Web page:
In 2001, the General Assembly amended the workers’ compensation law to provide that an injury caused by being under the influence of alcohol or drugs is not compensable under the workers’ compensation act. In addition, the law was amended at that time to provide that certain positive tests for drugs would trigger a presumption that the employee was under the influence when the injury happened, and that such was the cause of the injury. Many people believe that a positive drug test after a work-related accident will automatically result in the denial of workers’ compensation benefits. Both the law and the relevant science are more complicated than that. The fact is that in many cases a positive post-injury drug test does not prove that the injured worker was under the influence of drugs at the time of the injury, or that the injury was caused by drug-induced impairment. Using cases involving a positive test for marijuana, let’s look at some of the legal and medical issues which can lead to the successful pursuit of a claim after a positive test.
The first step is to determine the circumstances under which the test occurred. Ohio Revised Code 4123.54(B)(1)(a) provides that when a “qualifying chemical test” establishes the presence of marijuana metabolites in a concentration 50 ng/ml of urine or above, a presumption arises that the employee was under the influence, and that being under the influence was the cause of the injury. Revised Code 4123.54(C)(1) defines a “qualifying chemical test” as one a) based on “reasonable cause to suspect that the employee may be intoxicated” b) ordered at the request of a police officer under the OVI statute, or c) ordered by a physician “and not at the request of the employee’s employer.” Many employers have an across-the board policy requiring that any employee involved in an accident on the job must submit to a drug test. Routine post-accident drug tests do not meet the statutory definition of a “qualifying chemical test” and therefore the statutory presumption that intoxication was the cause of the injury does not arise. As result, the burden of proof is on the employer to prove that the employee was under the influence, and that being under the influence was the cause of the injury.
What does this mean to a person who has tested positive for marijuana after being hurt on the job? It means that a failed post-accident drug test does not necessarily mean that you are not eligible for compensation. The employer does not win simply by submitting a lab report. An attorney experienced in these matters and familiar with medical and scientific information regarding the tests performed and the effects of marijuana may be able to overcome the employer’s efforts to deny compensation.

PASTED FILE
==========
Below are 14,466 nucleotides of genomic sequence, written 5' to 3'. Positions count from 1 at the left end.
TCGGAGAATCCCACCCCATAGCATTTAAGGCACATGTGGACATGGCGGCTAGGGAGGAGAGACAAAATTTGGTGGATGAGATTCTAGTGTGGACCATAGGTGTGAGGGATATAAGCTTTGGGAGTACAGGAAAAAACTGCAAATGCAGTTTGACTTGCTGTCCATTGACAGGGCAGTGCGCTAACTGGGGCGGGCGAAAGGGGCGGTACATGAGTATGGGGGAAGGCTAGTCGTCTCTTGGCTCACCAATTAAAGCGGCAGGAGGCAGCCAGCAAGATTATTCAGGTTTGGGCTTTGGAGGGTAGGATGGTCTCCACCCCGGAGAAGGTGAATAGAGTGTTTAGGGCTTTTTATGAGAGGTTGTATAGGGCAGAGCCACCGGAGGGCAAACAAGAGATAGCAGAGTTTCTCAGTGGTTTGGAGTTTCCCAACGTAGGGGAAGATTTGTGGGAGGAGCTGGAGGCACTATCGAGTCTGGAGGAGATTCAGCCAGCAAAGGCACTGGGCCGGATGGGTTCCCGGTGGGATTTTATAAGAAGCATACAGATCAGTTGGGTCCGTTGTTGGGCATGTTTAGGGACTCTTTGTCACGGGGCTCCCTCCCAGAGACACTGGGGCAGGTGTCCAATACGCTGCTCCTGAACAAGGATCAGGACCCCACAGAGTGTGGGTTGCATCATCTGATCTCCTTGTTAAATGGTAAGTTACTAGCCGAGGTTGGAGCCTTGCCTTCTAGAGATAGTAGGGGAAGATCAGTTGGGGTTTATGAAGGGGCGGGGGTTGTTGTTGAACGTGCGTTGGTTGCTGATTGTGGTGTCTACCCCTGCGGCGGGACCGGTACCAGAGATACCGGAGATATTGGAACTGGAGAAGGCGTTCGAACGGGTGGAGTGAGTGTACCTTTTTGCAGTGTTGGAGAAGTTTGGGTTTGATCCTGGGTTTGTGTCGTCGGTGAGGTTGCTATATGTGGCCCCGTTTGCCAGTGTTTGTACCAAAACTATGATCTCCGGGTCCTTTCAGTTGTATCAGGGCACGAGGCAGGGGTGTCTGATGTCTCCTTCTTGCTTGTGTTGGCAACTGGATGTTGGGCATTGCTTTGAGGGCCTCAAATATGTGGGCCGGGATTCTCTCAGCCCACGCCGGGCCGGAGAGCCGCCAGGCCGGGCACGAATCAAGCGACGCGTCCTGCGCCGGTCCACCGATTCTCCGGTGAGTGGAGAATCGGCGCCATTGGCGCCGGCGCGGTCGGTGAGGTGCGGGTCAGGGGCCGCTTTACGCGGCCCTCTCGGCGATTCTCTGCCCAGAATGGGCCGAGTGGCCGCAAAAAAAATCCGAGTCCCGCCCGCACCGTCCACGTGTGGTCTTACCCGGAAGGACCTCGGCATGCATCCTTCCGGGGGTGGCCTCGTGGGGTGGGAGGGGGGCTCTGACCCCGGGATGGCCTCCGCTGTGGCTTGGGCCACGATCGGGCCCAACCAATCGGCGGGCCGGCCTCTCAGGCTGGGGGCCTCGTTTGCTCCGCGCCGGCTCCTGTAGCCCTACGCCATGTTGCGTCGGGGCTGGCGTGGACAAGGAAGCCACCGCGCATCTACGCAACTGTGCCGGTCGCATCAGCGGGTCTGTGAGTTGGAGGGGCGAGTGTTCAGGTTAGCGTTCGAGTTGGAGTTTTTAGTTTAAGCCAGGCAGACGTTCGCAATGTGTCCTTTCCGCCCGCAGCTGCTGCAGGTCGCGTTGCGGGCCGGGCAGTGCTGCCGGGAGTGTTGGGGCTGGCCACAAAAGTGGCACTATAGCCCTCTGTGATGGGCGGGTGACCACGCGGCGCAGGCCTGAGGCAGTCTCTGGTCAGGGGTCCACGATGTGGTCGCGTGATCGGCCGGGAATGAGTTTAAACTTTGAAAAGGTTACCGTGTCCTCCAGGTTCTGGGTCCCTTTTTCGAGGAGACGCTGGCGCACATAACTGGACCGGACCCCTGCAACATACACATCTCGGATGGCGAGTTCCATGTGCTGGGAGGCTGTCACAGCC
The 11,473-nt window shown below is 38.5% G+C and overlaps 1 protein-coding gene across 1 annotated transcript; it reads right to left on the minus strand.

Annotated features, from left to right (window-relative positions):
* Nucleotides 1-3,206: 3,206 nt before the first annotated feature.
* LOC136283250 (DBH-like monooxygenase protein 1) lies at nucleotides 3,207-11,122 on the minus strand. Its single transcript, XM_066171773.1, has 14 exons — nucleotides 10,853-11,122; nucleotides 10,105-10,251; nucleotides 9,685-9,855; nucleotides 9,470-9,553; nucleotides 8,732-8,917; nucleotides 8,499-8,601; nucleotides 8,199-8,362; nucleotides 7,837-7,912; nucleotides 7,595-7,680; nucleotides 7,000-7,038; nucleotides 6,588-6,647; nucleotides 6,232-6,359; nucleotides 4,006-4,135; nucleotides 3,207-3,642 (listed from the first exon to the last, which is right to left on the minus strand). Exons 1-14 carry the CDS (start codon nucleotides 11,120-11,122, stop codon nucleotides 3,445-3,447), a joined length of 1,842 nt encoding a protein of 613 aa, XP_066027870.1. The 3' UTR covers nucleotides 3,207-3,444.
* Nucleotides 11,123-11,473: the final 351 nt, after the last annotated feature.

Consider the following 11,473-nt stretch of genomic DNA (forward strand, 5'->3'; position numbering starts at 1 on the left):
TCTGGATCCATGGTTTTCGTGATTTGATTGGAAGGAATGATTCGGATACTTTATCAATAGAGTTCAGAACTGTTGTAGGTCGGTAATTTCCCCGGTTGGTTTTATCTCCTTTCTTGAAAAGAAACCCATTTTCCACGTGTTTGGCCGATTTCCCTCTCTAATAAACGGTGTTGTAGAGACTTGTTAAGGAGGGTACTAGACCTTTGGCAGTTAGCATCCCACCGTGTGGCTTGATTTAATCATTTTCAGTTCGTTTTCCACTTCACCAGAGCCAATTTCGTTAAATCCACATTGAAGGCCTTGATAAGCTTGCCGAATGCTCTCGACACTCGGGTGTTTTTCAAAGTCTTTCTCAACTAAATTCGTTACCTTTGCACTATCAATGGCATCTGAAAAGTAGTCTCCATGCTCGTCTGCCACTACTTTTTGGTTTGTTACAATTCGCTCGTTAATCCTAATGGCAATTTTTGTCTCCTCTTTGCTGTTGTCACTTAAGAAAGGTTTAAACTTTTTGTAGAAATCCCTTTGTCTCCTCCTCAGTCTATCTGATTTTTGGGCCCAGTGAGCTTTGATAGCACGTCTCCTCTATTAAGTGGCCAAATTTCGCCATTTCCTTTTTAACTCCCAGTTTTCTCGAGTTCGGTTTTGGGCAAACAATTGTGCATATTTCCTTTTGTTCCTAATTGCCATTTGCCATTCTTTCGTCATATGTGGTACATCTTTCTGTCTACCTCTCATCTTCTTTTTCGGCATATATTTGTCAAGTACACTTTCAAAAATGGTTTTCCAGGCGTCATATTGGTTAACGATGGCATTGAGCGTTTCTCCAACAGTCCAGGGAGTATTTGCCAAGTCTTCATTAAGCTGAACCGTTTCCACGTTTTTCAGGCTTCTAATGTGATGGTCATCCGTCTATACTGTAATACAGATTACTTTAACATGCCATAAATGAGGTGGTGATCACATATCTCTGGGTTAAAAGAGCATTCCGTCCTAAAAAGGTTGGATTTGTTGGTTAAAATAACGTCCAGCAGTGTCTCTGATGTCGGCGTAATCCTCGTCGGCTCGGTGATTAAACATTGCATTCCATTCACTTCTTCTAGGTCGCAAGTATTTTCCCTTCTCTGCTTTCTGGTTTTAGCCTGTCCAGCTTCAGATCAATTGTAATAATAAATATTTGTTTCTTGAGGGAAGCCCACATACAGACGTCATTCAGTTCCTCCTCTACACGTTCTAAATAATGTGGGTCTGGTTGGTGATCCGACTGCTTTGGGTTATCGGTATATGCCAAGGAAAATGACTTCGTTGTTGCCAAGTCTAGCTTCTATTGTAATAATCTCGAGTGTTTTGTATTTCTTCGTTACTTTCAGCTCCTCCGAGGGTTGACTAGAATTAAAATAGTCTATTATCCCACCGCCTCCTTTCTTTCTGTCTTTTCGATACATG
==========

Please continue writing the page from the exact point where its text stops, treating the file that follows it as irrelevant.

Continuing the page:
Employers often try to use the test results to prove that the employee must have been under the influence of marijuana. There are a number of problems with this approach. What the typical urine test for marijuana detects is a substance known as carboxy-THC. Carboxy-THC is not a psychoactive substance. It is a metabolite, or a product of the chemical breakdown inside the body, of the psychoactive substance in marijuana. Carboxy-THC can be detected in urine samples taken several days, and in some cases three to four weeks, after the individual last smoked marijuana. The physical and mental effects of marijuana typically begin almost immediately, and the peak effect usually occurs within approximately thirty minutes after use. The “high” following marijuana use normally lasts for about two hours, and most physical and behavioral effects will run their course within three to five hours. Because the time frame for detection of carboxy-THC is a great deal longer than the duration of marijuana-induced impairment, a positive urinalysis does not prove impairment. It therefore is important to look at other evidence which can help to determine whether a person who tested positive was actually under the influence of marijuana at the time of the injury.
Marijuana has a number of physical effects. Most common of these are tachycardia, or rapid heart beat, bloodshot eyes, and dryness of the mouth and throat. Psychological effects include reduced concentration, impaired memory, difficulty forming and expressing thoughts, an altered sense of time, and drowsiness. Examination of medical records can provide important evidence to rebut an argument that the injured person was under the influence of marijuana at the time of the injury. If emergency room records reveal a normal heart rate and state that the injured patient was alert, well-oriented and able to give a medical history without difficulty, such records would provide a reasonable basis to argue that the individual was not under the influence.
Finally, the circumstances of the accident are important. In many cases, the mechanism of injury may be one which is common for the industry. If the evidence indicates that the injured person was hurt while performing his assigned work duties in the usual manner, and the injury resulted from a hazard which is commonly encountered, then there is little reason to suspect that drug use had anything to do with the situation.